Standard Practice for Sampling of Soil Using the Hydraulically Operated Stationary Piston Sampler
5.1 Hydraulically activated stationary piston samplers are used to gather soil samples for laboratory or field testing and analysis for geologic investigations, soil chemical composition studies, and water quality investigations. The sampler is sometimes used when attempts to recover unstable soils with thin-walled tubes, Practice D1587, are unsuccessful. Examples of a few types of investigations in which hydraulic stationary piston samplers may be used include building site foundation studies containing soft sediments, highway and dam foundation investigations where softer soil formation need evaluation, wetland crossings utilizing floating structures, and hazardous waste site investigations. Hydraulically activated stationary piston samplers provide specimens necessary to determine the physical and chemical composition of soils and, in certain circumstances, contained pore fluids (see Guide D6169).
5.2 Hydraulically activated stationary piston samplers can provide relatively intact soil samples of soft or loose formation materials for testing to determine accurate information on the physical characteristics of that soil. Samples of soft formation materials can be tested to determine numerous soil characteristics such as; soil stratigraphy, particle size, moisture content, permeability, shear strength, compressibility, and so forth. The chemical composition of soft formation soils can also be determined from the sample if provisions are made to ensure that clean, decontaminated tools are used in the sample gathering procedure. Field-extruded samples can be field-screened or laboratory-analyzed to determine the chemical composition of soil and contained pore fluids. Using sealed or protected sampling tools, cased boreholes, and proper advancement techniques can help in the acquisition of good representative samples. A general knowledge of subsurface conditions at the site is beneficial.
5.3 The use of this practice may not be the correct method for investigations of softer formations in all cases. As with all sampling methods, subsurface conditions affect the performance of the sample gathering equipment and methods used. For example, research indicates that clean sands may undergo volume changes in the sampling process, due to drainage.4 The hydraulically activated stationary piston sampler is generally not effective for cohesive formations with unconfined, undrained shear strength in excess of 2.0 tons per square foot, coarse sands, compact gravelly tills containing boulders and cobbles, compacted gravel, cemented soil, or solid rock. These formations may damage the sample or cause refusal to penetration. A small percentage of gravel or gravel cuttings in the base of the borehole can cause the tube to bend and deform, resulting in sample disturbance. Certain cohesive soils, depending on their water content, can create friction on the thin-walled tube which can exceed the hydraulic delivery force. Some rock formations can weather into soft or loose deposits where the hydraulically activated stationary piston sampler may be functional. The absence of groundwater can affect the performance of this sampling tool. As with all sampling and borehole advancement methods, precautions must be taken to prevent cross-contamination of aquifers through migration of contaminates up or down the borehole. Refer to Guide D6286 on selecting drilling methods for environmental site characterization for additional information about work at hazardous waste sites.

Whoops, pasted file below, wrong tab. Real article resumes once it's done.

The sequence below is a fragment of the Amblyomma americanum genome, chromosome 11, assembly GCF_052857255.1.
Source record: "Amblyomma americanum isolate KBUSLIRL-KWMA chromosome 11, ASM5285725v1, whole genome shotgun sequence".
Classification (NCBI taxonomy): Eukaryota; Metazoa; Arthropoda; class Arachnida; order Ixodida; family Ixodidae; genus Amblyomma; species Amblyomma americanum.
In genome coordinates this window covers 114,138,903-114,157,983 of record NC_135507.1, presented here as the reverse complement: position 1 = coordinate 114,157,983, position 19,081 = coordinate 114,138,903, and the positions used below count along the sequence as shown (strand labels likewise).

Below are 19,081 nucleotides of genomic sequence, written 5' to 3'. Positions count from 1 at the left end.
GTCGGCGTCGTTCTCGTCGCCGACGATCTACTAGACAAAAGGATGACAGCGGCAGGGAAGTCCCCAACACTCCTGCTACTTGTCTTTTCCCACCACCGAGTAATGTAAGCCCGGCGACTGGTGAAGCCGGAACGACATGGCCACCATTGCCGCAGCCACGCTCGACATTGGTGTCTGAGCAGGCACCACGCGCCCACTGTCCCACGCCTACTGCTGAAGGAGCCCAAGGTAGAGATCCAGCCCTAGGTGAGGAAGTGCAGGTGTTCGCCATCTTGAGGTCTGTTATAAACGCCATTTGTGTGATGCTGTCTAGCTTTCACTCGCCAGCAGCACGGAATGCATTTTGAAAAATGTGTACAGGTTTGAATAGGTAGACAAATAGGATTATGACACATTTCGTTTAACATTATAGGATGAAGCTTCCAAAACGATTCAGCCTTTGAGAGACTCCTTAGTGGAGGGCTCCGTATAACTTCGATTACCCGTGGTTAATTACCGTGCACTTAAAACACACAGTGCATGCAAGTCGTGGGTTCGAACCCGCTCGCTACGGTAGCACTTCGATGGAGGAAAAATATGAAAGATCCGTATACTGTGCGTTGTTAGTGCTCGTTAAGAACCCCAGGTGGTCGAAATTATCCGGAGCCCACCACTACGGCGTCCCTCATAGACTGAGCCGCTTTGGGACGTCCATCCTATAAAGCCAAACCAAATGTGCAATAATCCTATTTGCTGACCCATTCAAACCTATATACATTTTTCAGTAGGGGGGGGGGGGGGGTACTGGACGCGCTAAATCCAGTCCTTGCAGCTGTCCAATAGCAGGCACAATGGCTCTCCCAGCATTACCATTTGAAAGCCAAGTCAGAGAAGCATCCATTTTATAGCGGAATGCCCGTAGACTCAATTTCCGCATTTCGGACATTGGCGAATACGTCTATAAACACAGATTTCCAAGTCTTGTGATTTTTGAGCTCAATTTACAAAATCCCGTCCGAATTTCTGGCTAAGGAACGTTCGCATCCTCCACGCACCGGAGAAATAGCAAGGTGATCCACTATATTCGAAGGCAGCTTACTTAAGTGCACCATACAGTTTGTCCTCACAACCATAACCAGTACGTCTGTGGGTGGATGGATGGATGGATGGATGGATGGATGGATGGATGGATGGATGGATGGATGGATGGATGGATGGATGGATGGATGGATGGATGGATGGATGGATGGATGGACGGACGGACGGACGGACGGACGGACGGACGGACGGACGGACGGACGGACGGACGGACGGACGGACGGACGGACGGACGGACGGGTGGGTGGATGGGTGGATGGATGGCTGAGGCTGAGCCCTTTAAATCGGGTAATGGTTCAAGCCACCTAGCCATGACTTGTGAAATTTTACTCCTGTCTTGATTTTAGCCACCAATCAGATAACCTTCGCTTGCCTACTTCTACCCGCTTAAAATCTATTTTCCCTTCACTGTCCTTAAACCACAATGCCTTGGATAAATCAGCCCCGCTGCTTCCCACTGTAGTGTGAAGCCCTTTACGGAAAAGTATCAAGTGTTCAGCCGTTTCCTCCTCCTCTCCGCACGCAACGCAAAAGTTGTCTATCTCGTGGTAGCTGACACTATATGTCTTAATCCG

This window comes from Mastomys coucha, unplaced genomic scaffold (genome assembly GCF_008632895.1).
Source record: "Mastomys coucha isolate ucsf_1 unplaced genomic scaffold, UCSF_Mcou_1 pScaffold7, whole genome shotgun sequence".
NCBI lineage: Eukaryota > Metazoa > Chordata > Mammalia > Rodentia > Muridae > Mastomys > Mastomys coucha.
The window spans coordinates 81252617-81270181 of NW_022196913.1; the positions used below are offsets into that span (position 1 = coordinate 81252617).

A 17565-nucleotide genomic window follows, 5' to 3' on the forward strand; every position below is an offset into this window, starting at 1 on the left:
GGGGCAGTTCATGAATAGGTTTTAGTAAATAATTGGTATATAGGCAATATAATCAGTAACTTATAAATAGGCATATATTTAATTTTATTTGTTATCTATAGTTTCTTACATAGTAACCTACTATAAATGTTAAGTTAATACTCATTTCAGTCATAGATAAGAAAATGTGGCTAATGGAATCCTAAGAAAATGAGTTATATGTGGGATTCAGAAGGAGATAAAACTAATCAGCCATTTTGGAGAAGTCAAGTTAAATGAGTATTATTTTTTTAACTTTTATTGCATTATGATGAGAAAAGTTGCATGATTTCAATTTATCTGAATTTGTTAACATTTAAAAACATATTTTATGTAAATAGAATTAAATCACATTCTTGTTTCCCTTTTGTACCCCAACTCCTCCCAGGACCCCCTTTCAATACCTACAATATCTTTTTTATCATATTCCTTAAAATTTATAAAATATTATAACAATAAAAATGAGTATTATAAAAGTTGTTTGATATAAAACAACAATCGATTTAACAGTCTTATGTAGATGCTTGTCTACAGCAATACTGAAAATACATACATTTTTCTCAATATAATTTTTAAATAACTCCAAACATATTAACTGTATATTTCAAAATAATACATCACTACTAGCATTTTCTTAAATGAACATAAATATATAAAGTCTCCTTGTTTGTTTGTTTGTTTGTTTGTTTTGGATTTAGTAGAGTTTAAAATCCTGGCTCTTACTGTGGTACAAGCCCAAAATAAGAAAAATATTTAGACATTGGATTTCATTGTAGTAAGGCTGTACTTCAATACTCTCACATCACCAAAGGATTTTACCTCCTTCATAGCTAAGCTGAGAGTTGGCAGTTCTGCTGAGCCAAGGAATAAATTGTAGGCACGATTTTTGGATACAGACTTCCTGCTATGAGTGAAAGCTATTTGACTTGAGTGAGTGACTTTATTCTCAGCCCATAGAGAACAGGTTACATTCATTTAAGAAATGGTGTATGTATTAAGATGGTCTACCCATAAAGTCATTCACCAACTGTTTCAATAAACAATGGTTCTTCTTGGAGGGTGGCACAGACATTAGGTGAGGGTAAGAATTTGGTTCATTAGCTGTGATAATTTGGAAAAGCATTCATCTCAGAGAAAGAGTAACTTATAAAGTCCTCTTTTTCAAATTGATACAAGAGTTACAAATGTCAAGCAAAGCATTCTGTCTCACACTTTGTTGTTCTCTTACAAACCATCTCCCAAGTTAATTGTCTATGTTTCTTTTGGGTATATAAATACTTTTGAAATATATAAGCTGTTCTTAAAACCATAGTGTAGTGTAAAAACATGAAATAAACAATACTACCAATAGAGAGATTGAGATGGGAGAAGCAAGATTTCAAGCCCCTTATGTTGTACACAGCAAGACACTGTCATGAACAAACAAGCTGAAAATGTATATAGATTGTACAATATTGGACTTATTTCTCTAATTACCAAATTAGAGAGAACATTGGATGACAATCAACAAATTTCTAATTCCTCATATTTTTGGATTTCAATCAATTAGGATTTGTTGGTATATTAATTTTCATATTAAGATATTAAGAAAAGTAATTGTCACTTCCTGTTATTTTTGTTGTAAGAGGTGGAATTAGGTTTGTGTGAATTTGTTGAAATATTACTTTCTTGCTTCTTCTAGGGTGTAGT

Note 1: The quality of the result produced by this standard is dependent on the competence of the personnel performing it, and the suitability of the equipment and facilities used. Agencies that meet the criteria of Practice D3740 are generally considered capable of competent and objective sampling. Users of this practice are cautioned that compliance with Practice D3740 does not in itself ensure reliable results. Reliable results depend on many factors; Practice D3740 provides a means of evaluating some of those factors. Practice D3740 was developed for agencies engaged in the laboratory testing and/or inspection of soil and rock. As such, it is not totally applicable to agencies performing this practice. However, user of this practice should recognize that the framework of Practice D3740 is appropriate for evaluating the quality of an agency performing this practice. Currently, there is no known qualifying national authority that inspects agencies that perform this practice.